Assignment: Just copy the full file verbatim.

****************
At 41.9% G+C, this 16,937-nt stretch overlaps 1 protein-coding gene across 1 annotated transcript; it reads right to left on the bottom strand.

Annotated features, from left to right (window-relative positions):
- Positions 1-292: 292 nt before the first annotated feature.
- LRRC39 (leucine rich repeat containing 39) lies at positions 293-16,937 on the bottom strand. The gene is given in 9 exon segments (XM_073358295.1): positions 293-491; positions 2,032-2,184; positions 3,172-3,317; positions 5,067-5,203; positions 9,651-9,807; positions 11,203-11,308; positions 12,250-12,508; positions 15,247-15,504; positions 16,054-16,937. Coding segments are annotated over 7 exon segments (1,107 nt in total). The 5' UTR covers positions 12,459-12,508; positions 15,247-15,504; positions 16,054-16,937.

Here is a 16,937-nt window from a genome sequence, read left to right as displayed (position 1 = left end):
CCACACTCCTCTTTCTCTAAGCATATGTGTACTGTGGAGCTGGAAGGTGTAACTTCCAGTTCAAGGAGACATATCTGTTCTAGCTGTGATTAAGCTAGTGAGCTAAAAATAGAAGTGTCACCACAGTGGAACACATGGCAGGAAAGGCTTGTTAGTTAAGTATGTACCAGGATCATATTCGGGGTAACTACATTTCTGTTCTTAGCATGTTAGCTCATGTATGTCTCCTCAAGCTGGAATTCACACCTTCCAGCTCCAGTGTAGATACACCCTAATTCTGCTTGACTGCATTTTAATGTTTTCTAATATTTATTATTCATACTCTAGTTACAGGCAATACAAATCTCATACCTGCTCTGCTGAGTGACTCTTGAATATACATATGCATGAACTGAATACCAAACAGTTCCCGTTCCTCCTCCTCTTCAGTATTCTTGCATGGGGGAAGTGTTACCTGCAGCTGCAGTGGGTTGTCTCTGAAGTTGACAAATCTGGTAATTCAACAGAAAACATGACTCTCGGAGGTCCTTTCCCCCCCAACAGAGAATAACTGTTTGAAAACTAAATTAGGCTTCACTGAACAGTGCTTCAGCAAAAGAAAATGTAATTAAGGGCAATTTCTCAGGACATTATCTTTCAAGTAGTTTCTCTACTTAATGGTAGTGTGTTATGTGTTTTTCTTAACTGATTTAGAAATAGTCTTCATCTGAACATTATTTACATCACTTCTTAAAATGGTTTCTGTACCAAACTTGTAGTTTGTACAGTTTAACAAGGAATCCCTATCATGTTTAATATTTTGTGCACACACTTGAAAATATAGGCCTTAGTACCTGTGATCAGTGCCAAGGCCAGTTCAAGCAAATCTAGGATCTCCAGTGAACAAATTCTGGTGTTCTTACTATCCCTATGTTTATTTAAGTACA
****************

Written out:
At 41.9% G+C, this 16,937-nt stretch overlaps 1 protein-coding gene across 1 annotated transcript; it reads right to left on the bottom strand.

Annotated features, from left to right (window-relative positions):
- Positions 1-292: 292 nt before the first annotated feature.
- LRRC39 (leucine rich repeat containing 39) lies at positions 293-16,937 on the bottom strand. The gene is given in 9 exon segments (XM_073358295.1): positions 293-491; positions 2,032-2,184; positions 3,172-3,317; positions 5,067-5,203; positions 9,651-9,807; positions 11,203-11,308; positions 12,250-12,508; positions 15,247-15,504; positions 16,054-16,937. Coding segments are annotated over 7 exon segments (1,107 nt in total). The 5' UTR covers positions 12,459-12,508; positions 15,247-15,504; positions 16,054-16,937.

Here is a 16,937-nt window from a genome sequence, read left to right as displayed (position 1 = left end):
CCACACTCCTCTTTCTCTAAGCATATGTGTACTGTGGAGCTGGAAGGTGTAACTTCCAGTTCAAGGAGACATATCTGTTCTAGCTGTGATTAAGCTAGTGAGCTAAAAATAGAAGTGTCACCACAGTGGAACACATGGCAGGAAAGGCTTGTTAGTTAAGTATGTACCAGGATCATATTCGGGGTAACTACATTTCTGTTCTTAGCATGTTAGCTCATGTATGTCTCCTCAAGCTGGAATTCACACCTTCCAGCTCCAGTGTAGATACACCCTAATTCTGCTTGACTGCATTTTAATGTTTTCTAATATTTATTATTCATACTCTAGTTACAGGCAATACAAATCTCATACCTGCTCTGCTGAGTGACTCTTGAATATACATATGCATGAACTGAATACCAAACAGTTCCCGTTCCTCCTCCTCTTCAGTATTCTTGCATGGGGGAAGTGTTACCTGCAGCTGCAGTGGGTTGTCTCTGAAGTTGACAAATCTGGTAATTCAACAGAAAACATGACTCTCGGAGGTCCTTTCCCCCCCAACAGAGAATAACTGTTTGAAAACTAAATTAGGCTTCACTGAACAGTGCTTCAGCAAAAGAAAATGTAATTAAGGGCAATTTCTCAGGACATTATCTTTCAAGTAGTTTCTCTACTTAATGGTAGTGTGTTATGTGTTTTTCTTAACTGATTTAGAAATAGTCTTCATCTGAACATTATTTACATCACTTCTTAAAATGGTTTCTGTACCAAACTTGTAGTTTGTACAGTTTAACAAGGAATCCCTATCATGTTTAATATTTTGTGCACACACTTGAAAATATAGGCCTTAGTACCTGTGATCAGTGCCAAGGCCAGTTCAAGCAAATCTAGGATCTCCAGTGAACAAATTCTGGTGTTCTTACTATCCCTATGTTTATTTAAGTACA